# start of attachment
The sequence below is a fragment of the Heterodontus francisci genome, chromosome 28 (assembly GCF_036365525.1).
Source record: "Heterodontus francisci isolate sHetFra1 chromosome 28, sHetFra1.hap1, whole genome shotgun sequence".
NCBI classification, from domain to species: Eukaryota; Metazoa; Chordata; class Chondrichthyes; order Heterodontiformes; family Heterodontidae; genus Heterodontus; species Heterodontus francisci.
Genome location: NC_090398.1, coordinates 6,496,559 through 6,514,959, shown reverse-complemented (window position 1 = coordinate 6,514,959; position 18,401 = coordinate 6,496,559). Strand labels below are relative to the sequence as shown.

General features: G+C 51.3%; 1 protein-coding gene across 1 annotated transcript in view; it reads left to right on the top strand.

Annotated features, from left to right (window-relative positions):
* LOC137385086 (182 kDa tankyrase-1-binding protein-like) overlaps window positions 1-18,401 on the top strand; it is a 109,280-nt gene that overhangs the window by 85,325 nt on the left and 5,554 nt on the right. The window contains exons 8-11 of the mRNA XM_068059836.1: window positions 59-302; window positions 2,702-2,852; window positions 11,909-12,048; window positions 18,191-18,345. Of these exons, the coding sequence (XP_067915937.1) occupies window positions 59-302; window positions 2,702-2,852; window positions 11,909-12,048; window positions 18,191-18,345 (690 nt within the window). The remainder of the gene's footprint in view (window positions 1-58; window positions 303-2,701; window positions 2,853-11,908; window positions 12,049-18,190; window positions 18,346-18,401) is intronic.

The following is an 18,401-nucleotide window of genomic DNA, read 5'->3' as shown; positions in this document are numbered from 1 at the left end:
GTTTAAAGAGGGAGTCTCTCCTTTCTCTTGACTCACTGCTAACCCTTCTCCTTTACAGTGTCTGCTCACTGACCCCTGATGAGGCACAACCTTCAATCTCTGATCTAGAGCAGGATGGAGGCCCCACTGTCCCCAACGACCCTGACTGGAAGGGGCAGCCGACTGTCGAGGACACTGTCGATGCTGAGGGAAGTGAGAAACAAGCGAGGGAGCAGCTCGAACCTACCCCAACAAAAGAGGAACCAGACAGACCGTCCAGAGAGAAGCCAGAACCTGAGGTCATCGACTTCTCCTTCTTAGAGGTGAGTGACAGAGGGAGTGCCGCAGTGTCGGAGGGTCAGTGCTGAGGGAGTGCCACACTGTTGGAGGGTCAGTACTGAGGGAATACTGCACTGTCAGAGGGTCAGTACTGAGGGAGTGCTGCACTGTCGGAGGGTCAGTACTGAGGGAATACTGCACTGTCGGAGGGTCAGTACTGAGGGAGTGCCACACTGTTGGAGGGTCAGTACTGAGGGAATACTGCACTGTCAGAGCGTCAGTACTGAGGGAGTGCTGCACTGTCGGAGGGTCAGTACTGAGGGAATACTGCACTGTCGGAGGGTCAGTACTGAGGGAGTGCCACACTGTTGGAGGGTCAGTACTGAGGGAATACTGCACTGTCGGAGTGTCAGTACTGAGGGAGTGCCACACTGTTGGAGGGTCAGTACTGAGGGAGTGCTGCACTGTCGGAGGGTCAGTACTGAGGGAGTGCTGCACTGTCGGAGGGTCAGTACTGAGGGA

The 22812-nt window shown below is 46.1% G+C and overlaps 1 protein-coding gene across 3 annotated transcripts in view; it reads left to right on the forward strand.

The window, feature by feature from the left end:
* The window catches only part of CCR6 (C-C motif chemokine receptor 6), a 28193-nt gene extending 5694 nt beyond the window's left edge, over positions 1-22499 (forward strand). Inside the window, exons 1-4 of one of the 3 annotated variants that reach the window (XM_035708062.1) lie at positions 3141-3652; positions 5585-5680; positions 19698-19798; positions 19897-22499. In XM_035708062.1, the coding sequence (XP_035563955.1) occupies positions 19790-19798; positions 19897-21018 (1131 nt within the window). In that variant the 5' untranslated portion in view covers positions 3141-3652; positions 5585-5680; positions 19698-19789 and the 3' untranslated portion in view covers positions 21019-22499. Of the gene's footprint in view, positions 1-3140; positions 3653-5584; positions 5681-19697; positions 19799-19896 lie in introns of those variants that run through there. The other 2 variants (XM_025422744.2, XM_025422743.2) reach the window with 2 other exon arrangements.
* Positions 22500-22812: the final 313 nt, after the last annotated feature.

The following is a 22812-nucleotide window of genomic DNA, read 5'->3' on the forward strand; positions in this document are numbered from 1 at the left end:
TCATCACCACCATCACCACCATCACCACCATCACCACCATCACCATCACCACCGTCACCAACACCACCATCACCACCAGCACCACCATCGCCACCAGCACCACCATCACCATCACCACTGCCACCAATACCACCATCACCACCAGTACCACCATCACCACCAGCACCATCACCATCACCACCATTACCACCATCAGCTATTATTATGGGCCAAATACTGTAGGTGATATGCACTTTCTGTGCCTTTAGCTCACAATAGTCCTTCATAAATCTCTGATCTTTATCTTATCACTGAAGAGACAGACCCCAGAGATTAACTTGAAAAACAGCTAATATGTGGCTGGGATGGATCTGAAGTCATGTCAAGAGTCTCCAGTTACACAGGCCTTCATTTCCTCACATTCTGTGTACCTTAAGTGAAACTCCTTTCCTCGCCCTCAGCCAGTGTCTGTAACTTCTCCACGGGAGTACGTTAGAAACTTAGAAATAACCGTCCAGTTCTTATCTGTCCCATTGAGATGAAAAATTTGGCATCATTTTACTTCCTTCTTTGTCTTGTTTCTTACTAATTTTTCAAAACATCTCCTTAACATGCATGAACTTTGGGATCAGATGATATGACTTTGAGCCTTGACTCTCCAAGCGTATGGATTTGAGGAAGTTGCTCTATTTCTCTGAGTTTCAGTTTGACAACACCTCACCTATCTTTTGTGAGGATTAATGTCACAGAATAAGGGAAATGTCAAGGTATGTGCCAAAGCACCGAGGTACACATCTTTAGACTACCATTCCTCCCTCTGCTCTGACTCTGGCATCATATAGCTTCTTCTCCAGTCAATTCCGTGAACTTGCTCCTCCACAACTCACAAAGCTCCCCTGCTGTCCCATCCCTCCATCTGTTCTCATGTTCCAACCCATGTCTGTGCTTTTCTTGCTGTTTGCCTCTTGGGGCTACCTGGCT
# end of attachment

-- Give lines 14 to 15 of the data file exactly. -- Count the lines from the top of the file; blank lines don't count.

The following is a 22812-nucleotide window of genomic DNA, read 5'->3' on the forward strand; positions in this document are numbered from 1 at the left end:
TCATCACCACCATCACCACCATCACCACCATCACCACCATCACCATCACCACCGTCACCAACACCACCATCACCACCAGCACCACCATCGCCACCAGCACCACCATCACCATCACCACTGCCACCAATACCACCATCACCACCAGTACCACCATCACCACCAGCACCATCACCATCACCACCATTACCACCATCAGCTATTATTATGGGCCAAATACTGTAGGTGATATGCACTTTCTGTGCCTTTAGCTCACAATAGTCCTTCATAAATCTCTGATCTTTATCTTATCACTGAAGAGACAGACCCCAGAGATTAACTTGAAAAACAGCTAATATGTGGCTGGGATGGATCTGAAGTCATGTCAAGAGTCTCCAGTTACACAGGCCTTCATTTCCTCACATTCTGTGTACCTTAAGTGAAACTCCTTTCCTCGCCCTCAGCCAGTGTCTGTAACTTCTCCACGGGAGTACGTTAGAAACTTAGAAATAACCGTCCAGTTCTTATCTGTCCCATTGAGATGAAAAATTTGGCATCATTTTACTTCCTTCTTTGTCTTGTTTCTTACTAATTTTTCAAAACATCTCCTTAACATGCATGAACTTTGGGATCAGATGATATGACTTTGAGCCTTGACTCTCCAAGCGTATGGATTTGAGGAAGTTGCTCTATTTCTCTGAGTTTCAGTTTGACAACACCTCACCTATCTTTTGTGAGGATTAATGTCACAGAATAAGGGAAATGTCAAGGTATGTGCCAAAGCACCGAGGTACACATCTTTAGACTACCATTCCTCCCTCTGCTCTGACTCTGGCATCATATAGCTTCTTCTCCAGTCAATTCCGTGAACTTGCTCCTCCACAACTCACAAAGCTCCCCTGCTGTCCCATCCCTCCATCTGTTCTCATGTTCCAACCCATGTCTGTGCTTTTCTTGCTGTTTGCCTCTTGGGGCTACCTGGCT